James Roach and Johnny Skillicorn-Aston present an interesting case for localising the work of the Accelerated Access Collaborative
Innovation in the NHS can be characterised as stop-start, often resulting in an unacceptable lag between invention and inception. Failure to capitalise on advancements in health science and technology has, at times, held back transformation and limited the rate at which innovations can be turned into patient benefits.
Published in 2016, the Accelerated Access Review (AAR) set out a new multidimensional vision; in fact, a 4-D vision.1 Its areas of focus were:
- digital products.
These areas of focus represent prime drivers that will carry innovation through the system, bringing tangible benefits to patients and improving the UK’s position in the international life‑sciences sector. The recommendations of the AAR led to the establishment of the Accelerated Access Collaborative (AAC), which has the objective of driving the uptake and adoption of innovation in the NHS.2
This year, the remit of the AAC was expanded and, under the leadership of Dr Sam Roberts, it will become the umbrella body for health innovation, supporting innovators, and setting strategy.3 Its new chief executive has been open about some of the challenges the NHS faces when it comes to pushing innovation through the system. In May 2019, she cited funding, custom and practice, and ownership of innovation within the system as among the issues to be tackled.4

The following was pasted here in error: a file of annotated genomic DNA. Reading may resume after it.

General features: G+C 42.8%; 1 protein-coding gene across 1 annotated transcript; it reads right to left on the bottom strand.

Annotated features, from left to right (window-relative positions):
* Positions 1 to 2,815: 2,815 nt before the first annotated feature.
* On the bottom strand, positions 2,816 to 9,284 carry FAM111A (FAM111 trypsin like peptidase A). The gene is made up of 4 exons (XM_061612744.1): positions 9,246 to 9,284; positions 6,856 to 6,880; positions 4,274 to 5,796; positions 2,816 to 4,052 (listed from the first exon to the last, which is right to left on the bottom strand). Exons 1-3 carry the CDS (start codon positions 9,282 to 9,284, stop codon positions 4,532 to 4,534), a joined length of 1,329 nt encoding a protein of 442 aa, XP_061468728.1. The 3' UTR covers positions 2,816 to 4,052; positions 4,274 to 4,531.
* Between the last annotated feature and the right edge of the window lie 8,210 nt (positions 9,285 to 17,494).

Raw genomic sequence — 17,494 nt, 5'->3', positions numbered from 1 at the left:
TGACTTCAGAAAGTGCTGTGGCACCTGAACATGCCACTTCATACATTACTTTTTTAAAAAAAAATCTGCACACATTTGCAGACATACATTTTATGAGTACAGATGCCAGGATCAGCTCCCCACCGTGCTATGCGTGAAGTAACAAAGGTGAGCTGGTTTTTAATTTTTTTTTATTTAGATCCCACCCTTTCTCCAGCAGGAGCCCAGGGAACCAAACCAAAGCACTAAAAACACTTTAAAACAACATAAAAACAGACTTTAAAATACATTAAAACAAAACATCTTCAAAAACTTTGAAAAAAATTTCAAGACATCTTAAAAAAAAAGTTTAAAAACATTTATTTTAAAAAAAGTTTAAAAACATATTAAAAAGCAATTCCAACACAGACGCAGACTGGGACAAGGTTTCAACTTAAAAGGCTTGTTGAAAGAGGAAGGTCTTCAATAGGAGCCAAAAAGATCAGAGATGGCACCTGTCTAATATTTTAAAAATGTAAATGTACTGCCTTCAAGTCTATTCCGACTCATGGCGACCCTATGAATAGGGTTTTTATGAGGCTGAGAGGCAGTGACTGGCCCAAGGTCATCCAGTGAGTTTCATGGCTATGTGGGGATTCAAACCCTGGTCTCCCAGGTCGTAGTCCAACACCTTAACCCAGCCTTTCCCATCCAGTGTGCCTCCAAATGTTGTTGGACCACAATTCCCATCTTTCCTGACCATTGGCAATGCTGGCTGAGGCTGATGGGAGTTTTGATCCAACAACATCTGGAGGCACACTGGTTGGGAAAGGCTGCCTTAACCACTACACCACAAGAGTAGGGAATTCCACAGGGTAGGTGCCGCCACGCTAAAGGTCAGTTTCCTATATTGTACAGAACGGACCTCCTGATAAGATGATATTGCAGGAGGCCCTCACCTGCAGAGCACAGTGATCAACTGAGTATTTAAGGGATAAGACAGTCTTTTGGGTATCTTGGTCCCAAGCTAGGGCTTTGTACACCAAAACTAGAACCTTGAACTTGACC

AHSNs: the key NHS transformation arm
While improving funding requires putting incentives in the right place for innovators, providers, and commissioners, and altering custom and practice requires changes to healthcare roles, procurement, and clinical settings, ownership needs to be a core responsibility so that good innovation can be identified and spread. This is now the role of the Academic Health Science Networks (AHSNs).